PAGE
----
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Re: Past/perfect in Eldarin

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  • gentlebeldin
    ... That s true, and I didn t understand it as a rebuke, since my comments were aimed at the terminology used for ENGLISH participles like seen or killed
    Message 1 of 5 , Aug 9, 2002
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      --- In lambengolmor@y..., "pa2rick" <pwynne@g...> wrote:

      > This is not meant as a specific rebuttal or rejoinder to the points
      > raised in Hans's post -- but it is worth reiterating at the commencement
      > of this thread that _Tolkien's_ own grammatical terminology as applied
      > to Elvish is the only terminology that truly matters.

      That's true, and I didn't understand it as a rebuke, since my comments
      were aimed at the terminology used for ENGLISH participles like "seen"
      or "killed" on the Ardalambion website.

      > Studying his use of terms such as "past participle", "past tense",
      > "perfect tense" etc. undoubtedly has much to teach us.

      I'm looking forward to read _Quendi and Eldar_, finally. I've ordered
      both WJ and SD through Amazon.

      I plan to post a few more thoughts about Elvish participles only after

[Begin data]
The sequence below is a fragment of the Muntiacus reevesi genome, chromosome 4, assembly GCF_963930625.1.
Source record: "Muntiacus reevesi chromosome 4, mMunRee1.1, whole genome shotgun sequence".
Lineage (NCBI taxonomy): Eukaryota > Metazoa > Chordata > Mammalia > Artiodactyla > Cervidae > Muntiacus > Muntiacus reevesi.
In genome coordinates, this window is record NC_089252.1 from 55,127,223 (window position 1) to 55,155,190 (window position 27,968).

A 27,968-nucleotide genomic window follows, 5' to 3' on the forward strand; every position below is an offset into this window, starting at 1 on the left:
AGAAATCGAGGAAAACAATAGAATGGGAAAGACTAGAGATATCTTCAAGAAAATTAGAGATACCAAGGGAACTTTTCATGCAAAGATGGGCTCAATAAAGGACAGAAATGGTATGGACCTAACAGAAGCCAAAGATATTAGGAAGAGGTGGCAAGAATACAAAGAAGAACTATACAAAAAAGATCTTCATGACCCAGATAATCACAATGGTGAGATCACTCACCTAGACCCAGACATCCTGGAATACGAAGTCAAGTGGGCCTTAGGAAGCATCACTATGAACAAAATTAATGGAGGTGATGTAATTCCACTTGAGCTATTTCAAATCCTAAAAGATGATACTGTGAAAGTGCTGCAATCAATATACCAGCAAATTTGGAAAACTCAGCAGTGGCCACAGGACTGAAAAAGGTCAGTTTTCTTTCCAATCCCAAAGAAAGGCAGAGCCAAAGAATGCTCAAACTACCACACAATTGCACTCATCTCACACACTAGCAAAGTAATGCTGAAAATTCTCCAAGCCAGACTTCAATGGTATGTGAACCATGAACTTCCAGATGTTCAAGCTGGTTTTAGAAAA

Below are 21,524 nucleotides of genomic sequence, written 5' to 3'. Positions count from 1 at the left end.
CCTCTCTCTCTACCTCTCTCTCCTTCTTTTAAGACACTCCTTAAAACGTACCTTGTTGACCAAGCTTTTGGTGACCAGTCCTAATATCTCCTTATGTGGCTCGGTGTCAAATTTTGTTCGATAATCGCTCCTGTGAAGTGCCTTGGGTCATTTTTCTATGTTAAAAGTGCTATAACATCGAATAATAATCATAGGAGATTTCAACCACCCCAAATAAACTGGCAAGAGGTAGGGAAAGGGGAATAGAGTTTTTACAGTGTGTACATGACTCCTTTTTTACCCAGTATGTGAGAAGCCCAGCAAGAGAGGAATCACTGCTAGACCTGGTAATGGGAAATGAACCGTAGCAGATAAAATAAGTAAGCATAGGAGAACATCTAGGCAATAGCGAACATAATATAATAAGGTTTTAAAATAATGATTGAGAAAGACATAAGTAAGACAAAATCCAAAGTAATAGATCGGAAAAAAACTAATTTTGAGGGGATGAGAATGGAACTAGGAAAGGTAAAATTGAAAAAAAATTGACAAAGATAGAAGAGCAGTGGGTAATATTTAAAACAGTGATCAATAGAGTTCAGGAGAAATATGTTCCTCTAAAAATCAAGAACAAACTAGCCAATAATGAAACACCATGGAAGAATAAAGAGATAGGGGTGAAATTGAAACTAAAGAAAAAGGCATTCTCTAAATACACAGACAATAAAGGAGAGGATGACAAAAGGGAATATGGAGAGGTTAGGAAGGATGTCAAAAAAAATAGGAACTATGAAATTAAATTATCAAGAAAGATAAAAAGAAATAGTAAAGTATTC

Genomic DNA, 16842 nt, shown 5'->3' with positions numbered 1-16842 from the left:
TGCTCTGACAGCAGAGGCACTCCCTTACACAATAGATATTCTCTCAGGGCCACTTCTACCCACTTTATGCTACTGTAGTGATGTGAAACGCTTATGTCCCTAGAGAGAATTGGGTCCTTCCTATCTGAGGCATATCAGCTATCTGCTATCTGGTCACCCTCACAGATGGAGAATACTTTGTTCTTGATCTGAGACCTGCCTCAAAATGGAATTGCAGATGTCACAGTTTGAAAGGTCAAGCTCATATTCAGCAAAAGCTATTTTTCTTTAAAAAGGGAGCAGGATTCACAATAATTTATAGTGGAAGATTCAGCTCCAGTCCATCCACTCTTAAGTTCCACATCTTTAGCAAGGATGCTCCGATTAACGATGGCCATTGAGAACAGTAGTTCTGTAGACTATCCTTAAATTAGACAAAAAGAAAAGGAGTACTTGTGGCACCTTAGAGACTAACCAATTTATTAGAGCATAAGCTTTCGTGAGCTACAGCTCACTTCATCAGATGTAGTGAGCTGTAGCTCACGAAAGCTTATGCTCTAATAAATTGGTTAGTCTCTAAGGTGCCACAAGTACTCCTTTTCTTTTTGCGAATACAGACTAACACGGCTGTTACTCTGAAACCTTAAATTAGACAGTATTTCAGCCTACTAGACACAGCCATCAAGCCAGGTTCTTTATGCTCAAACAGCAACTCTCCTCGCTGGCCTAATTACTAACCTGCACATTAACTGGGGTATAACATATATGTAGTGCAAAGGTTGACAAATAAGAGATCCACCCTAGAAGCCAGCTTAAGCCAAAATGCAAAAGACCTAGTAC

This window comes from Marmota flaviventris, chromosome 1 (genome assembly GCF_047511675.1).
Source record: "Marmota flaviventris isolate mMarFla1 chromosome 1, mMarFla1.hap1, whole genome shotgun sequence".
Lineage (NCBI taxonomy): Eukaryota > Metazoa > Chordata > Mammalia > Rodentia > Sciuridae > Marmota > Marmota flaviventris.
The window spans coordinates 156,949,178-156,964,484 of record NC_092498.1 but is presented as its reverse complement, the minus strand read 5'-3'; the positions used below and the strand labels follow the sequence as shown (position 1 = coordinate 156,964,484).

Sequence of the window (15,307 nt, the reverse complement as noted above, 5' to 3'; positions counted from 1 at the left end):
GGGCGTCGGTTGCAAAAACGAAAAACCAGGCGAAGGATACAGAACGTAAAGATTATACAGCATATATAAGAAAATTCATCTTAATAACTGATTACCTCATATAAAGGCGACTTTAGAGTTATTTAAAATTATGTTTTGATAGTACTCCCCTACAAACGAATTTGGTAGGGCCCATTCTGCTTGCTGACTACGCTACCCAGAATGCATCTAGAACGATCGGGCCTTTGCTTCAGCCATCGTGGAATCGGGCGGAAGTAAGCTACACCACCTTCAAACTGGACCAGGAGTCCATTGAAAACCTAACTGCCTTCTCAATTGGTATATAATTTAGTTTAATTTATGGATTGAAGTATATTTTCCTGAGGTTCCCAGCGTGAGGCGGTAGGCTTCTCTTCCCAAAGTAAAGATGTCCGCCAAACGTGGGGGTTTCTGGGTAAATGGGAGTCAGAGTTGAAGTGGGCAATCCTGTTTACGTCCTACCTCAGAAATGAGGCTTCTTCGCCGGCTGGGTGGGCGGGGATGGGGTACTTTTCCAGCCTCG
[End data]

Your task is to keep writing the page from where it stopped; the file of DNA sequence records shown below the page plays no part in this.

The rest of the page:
that: I don't trust the information I found at Ardalambion. Most forms
      are just reconstructed (and the really attested forms are not marked,
      let alone given references), so I have to check the original sources,
      first.

      Hans
    • Ivan A Derzhanski
      ... Unlike Pat, I can very well imagine situations where it may be advantageous to use categories, or names from them, different from the ones JRRT used, even
      Message 2 of 5 , Aug 9, 2002
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        gentlebeldin wrote:

        > --- In lambengolmor@y..., "pa2rick" <pwynne@g...> wrote:

        > > [...] it is worth reiterating at the commencement of this
        > > thread that _Tolkien's_ own grammatical terminology as
        > > applied to Elvish is the only terminology that truly matters.
        >
        > [...] my comments were aimed at the terminology used for ENGLISH
        > participles like "seen" or "killed" on the Ardalambion website.

        Unlike Pat, I can very well imagine situations where it may be
        advantageous to use categories, or names from them, different
        from the ones JRRT used, even in a discussion of his languages.
        That said, anyone doing so must keep in mind that JRRT's terms
        and categories are the ones that the audience can reasonably be
        expected to be familiar with, so any departure from them carries
        the risk of misunderstanding. Great caution is therefore advised.
        Yet if the commonly accepted way of thinking and speaking about
        JRRT's languages is at all able to evolve beyond JRRT's own usage,
        it is in places such as this one, where they are the subject of
        informed discussion.

        By contrast, English is not our subject here, and while we may